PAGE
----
For jokes with a real punch, we need to ditch “yes, and …” and aim for “yes, but …” instead. A good joke builds on the premise established in its setup, but takes a truly surprising turn with the punchline. Some punchlines are haymakers, others are sucker punches, but the best of them rock us out of our complacency even as they tell us what we already know or secretly believe. Can LLMs do this if they are only trained to say “yes, and”?  Consider this brief interaction with ChatGPT:

User:           Suggest a punchline for this joke setup: Why do politicians take laxatives before a speech?

ChatGPT:   Punchline: To ensure they can keep the “flow” of their rhetoric going smoothly!

<new session>

User:           Suggest a joke setup for this punchline: “So they can speak more fluently.”

ChatGPT:   Why did the computer take a language course?

In the first session, the “yes, and” principle serves us well enough, since the joke setup already contains an incongruous mix of high- and low-brow elements. But notice how the LLM fluffs the punchline with a stock metaphor in scare quotes. When we provide the actual punchline to ChatGPT in another session, it invents a “yes, and (previously)” setup that fails to go beyond the literal possibilities. But this LLM is no dummy; if we repeat our original request for a punchline that links politicians and laxatives, it now returns “So they can speak more fluently” as its preferred response. So how do we get the LLM to make this leap for itself?

     There are three broad approaches to reliably eliciting humour from an LLM:

  1. Prompt engineering: the user fosters a playful context for the LLM with a series of prompts and examples. This chain of prompts may walk the LLM through a step-by-step algorithm for producing a polished comic output.
  2. Fine-tuning: the LLM’s capacity for humour is strengthened by providing it with additional training data (e.g., thousands of setup:punchline pairs), to remedy the LLM’s original over-exposure to the same small set of jokes.
  3. Reinforcement learning with human feedback ((opens in a new window)RLHF): ChatGPT has been “aligned” with human values through a process of reinforcement learning (RL) that rewards helpful, unbiased and non-toxic responses. It is this RL that allows ChatGPT to respond well to complex instructions. In principle, RL can also be used to reinforce a “yes, but” attitude in the LLM’s replies.

Joe Toplyn, a former comedy writer for Jay Leno and David Letterman, pursues the first approach in his (opens in a new window)Witscript system. Users feed Witscript a news article, and the system extracts two short “handles” from the text. Each handle is a word or phrase that evokes a different domain of experience (such as “politicians” and “laxatives”). Witscript then interacts with its LLM to explore different angles on each topic, so as to connect two angles in a single punchline. Joe has patented his approach and plans to license Witscript for use in professional writer’s rooms. My students have explored the second approach with mixed results, although we are hopeful that fine-tuning a commercial-grade LLM such as GPT-4 will yield richer rewards. However, while large joke datasets are easy to come by (Reddit, for example), much of their content can be triggering for LLMs with well-honed guardrails, so this approach remains a practical challenge. The third approach places the most demands on our data and “compute” resources, but we can see evidence of how RLHF might imbue an LLM with a thin veneer of humour in Elon Musk’s new LLM-chatbot, named “(opens in a new window)Grok.” Grok leans heavily on sarcasm, rather than on the gentle irony of its supposed inspiration, the Hitchhiker’s Guide to the Galaxy. For now, its wit seems skin-deep, and it is not yet clear whether Grok is any better at generating funny setup:punchline jokes than ChatGPT.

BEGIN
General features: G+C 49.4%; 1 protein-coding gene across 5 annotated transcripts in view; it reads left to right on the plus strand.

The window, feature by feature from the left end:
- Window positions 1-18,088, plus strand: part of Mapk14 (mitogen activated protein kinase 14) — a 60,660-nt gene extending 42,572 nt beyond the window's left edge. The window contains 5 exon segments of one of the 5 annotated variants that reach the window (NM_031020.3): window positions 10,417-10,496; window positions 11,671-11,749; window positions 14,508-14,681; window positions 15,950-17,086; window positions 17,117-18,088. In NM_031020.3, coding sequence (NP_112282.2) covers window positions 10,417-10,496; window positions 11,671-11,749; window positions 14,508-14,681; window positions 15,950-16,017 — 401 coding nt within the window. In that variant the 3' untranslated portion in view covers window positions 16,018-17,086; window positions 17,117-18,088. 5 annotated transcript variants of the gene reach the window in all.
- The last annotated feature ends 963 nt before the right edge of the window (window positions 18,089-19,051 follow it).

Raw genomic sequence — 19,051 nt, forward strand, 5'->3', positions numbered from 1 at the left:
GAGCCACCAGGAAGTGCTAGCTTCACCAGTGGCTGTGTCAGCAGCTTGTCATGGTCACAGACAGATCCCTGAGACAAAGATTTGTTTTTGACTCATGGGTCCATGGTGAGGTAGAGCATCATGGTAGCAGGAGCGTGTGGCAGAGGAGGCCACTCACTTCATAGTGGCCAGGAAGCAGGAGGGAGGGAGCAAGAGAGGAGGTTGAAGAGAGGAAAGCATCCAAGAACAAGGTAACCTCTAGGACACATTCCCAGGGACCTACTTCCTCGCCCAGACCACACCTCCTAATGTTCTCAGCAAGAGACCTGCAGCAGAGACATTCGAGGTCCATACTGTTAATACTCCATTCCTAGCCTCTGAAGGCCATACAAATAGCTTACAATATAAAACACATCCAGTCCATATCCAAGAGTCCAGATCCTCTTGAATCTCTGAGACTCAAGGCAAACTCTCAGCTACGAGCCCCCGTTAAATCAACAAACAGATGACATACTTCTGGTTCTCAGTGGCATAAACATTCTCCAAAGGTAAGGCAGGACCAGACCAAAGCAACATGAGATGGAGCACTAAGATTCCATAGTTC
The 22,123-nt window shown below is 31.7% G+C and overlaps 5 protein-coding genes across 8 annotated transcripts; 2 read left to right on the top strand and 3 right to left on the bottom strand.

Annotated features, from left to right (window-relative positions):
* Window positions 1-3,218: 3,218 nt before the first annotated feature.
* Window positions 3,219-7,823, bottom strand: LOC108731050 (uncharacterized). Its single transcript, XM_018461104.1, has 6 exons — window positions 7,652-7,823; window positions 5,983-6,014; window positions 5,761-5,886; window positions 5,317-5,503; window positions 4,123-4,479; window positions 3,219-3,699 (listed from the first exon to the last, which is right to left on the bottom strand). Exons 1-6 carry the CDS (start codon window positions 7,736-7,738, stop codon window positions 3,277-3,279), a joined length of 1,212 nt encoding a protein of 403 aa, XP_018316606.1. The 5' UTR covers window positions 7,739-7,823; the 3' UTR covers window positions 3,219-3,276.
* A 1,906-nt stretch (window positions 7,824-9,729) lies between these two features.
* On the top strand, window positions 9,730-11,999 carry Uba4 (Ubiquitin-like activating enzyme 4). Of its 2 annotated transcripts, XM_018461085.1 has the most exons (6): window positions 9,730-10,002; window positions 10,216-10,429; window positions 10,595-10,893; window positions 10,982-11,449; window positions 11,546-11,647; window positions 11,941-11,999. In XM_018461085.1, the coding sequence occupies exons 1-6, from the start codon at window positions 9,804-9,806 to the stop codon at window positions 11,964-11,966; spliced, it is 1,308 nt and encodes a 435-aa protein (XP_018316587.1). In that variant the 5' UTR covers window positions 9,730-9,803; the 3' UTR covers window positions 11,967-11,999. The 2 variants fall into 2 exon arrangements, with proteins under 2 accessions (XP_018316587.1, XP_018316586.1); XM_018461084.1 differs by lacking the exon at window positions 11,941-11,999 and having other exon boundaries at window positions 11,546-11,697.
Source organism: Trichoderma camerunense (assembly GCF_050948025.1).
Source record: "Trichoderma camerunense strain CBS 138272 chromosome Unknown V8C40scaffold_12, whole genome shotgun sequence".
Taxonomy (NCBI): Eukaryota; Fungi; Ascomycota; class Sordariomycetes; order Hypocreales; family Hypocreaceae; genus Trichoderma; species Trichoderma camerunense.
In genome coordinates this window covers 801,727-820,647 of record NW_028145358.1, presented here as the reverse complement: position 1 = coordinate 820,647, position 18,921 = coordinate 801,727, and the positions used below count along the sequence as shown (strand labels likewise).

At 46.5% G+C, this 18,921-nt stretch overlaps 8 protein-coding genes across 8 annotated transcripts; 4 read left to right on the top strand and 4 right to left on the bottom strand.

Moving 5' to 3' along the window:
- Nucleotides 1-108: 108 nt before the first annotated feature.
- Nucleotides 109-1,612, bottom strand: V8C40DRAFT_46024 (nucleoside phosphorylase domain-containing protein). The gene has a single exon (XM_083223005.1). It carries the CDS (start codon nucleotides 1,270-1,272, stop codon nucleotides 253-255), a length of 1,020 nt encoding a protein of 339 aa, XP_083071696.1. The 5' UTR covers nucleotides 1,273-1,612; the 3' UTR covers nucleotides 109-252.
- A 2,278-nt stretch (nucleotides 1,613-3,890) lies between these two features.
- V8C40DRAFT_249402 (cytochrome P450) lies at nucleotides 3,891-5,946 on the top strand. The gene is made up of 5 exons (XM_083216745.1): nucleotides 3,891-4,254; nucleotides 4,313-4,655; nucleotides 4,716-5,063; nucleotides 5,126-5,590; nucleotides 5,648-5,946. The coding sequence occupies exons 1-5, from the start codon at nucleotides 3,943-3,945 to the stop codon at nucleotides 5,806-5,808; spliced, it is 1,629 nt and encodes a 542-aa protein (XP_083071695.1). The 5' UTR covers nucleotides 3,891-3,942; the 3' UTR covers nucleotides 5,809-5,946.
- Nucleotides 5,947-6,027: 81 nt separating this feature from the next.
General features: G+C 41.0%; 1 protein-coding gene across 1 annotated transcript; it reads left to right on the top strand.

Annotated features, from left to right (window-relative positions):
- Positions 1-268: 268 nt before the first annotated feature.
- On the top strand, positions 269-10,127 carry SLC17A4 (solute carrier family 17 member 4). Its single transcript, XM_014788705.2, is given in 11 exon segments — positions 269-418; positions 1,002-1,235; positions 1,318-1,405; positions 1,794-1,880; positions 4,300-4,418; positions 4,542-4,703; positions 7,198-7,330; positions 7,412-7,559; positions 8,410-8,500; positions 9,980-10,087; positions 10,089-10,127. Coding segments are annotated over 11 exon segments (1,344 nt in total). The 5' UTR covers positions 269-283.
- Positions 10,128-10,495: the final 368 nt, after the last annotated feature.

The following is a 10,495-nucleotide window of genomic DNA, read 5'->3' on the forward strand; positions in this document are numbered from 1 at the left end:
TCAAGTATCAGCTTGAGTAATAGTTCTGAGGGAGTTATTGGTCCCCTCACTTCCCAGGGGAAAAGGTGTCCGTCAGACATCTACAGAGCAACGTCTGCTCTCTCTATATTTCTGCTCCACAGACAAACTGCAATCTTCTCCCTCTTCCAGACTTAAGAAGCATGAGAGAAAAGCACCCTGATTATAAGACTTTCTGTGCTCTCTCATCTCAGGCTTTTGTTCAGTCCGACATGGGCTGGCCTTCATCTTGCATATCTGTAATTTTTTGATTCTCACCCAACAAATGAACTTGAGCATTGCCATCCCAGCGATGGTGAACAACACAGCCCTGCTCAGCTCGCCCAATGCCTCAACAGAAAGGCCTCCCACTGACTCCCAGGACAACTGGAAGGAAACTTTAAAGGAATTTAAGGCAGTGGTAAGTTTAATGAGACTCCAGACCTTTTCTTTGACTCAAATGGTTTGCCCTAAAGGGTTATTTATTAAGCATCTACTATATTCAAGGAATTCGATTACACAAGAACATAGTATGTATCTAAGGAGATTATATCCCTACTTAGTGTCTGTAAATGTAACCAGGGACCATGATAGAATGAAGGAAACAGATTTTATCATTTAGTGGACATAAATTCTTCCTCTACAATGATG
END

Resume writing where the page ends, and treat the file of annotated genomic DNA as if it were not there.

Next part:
Computational humour means more than giving LLMs an “attitude.” The goal is not to transform our computers from sullen sphinxes into sarcastic teens, but to make them more aware of, and responsive to, our attitudes and our humors. We need them to understand the ambivalence that moves us to sarcasm and irony, to appreciate when we are playful and unserious, or to recognize when an email or a text message is intemperate, or likely to be received as such. We want them to use humour to offer new perspectives on familiar experiences, whether we are writing for ourselves or for others. We don’t need them to replace us, just understand us, and to lighten our load when they can with levity and insight.

     A computational sense of humour, and the idea that an AI might possess one, is having a moment right now. Recent journalism on the subject, from the (opens in a new window)New York Times to the (opens in a new window)Financial Times, offers reasons to be optimistic and patient. To serve us better, our machines will become more like us, making the trend all but irreversible. To explore the topic further, from scholarly theory to AI practice, check out my recent book: Your Wit Is My Command: Building AIs with a Sense of Humor (MIT Press, 2021).

For a deeper coverage of LLMs and their generative powers, check out my cartoon tutorials to how they work (still in beta) (opens in a new window)here.

18 January 2024

UCD School of Computer Science

University College Dublin, Belfield, Dublin 4, Ireland, D04 V1W8.